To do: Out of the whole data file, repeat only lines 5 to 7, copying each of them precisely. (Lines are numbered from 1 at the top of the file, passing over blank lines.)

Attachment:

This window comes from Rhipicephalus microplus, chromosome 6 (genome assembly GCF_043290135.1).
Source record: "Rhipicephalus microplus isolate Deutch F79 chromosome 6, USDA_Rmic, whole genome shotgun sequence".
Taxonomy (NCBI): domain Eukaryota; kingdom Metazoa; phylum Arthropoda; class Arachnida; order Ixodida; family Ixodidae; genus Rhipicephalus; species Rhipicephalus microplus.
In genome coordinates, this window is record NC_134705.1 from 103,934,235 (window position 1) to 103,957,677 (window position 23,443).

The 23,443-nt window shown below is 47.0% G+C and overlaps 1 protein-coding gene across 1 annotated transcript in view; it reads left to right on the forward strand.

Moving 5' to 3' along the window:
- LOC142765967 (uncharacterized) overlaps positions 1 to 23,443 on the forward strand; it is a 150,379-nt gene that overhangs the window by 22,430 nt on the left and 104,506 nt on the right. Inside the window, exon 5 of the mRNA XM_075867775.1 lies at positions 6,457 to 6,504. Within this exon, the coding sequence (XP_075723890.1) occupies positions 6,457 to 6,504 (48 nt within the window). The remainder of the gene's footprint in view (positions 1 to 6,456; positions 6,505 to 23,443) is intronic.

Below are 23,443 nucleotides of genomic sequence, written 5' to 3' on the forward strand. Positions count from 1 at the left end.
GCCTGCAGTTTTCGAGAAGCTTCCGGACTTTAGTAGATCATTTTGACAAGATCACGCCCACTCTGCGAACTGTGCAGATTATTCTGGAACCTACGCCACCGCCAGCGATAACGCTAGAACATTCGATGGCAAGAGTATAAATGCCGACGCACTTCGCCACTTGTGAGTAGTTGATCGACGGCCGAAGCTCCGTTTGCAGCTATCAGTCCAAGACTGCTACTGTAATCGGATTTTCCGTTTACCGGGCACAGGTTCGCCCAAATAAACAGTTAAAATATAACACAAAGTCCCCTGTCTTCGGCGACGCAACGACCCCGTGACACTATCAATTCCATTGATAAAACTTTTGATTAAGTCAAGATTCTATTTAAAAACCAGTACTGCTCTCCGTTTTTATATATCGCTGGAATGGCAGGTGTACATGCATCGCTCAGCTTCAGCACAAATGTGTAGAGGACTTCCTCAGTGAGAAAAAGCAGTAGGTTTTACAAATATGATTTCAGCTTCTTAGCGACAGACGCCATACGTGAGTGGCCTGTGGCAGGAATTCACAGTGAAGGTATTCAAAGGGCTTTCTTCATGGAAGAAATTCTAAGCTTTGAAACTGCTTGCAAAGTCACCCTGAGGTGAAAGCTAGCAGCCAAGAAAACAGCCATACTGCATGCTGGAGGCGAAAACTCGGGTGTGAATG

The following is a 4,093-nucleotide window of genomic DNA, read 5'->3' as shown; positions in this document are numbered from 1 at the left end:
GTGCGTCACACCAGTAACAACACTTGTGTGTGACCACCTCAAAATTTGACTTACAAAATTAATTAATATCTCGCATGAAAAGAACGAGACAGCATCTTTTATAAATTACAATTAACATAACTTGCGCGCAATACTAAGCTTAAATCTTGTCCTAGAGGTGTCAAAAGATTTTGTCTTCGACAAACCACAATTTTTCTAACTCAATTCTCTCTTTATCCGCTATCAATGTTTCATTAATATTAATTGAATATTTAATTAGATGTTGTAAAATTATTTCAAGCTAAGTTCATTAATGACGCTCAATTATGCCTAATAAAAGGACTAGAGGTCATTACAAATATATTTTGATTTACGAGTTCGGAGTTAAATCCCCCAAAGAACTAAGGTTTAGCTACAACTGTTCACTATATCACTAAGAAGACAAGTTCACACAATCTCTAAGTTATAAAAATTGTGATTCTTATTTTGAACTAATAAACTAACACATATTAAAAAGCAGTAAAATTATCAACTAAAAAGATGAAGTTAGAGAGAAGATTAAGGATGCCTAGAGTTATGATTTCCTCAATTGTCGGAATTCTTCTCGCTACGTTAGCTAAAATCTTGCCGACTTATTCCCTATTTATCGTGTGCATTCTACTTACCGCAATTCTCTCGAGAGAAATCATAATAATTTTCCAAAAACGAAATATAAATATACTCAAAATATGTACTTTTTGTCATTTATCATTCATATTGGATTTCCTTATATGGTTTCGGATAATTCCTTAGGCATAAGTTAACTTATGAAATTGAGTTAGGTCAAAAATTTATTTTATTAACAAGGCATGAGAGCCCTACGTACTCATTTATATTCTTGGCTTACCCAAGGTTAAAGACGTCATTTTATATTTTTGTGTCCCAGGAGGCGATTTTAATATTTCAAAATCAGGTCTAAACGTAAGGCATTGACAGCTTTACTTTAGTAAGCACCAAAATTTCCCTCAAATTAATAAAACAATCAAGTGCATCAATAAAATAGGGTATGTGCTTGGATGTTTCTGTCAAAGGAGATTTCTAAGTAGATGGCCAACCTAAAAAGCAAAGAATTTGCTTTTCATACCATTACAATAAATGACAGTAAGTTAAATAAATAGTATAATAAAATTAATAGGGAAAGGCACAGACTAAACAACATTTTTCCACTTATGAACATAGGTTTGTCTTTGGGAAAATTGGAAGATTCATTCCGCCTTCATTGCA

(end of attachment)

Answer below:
The 23,443-nt window shown below is 47.0% G+C and overlaps 1 protein-coding gene across 1 annotated transcript in view; it reads left to right on the forward strand.

Moving 5' to 3' along the window:
- LOC142765967 (uncharacterized) overlaps positions 1 to 23,443 on the forward strand; it is a 150,379-nt gene that overhangs the window by 22,430 nt on the left and 104,506 nt on the right. Inside the window, exon 5 of the mRNA XM_075867775.1 lies at positions 6,457 to 6,504. Within this exon, the coding sequence (XP_075723890.1) occupies positions 6,457 to 6,504 (48 nt within the window). The remainder of the gene's footprint in view (positions 1 to 6,456; positions 6,505 to 23,443) is intronic.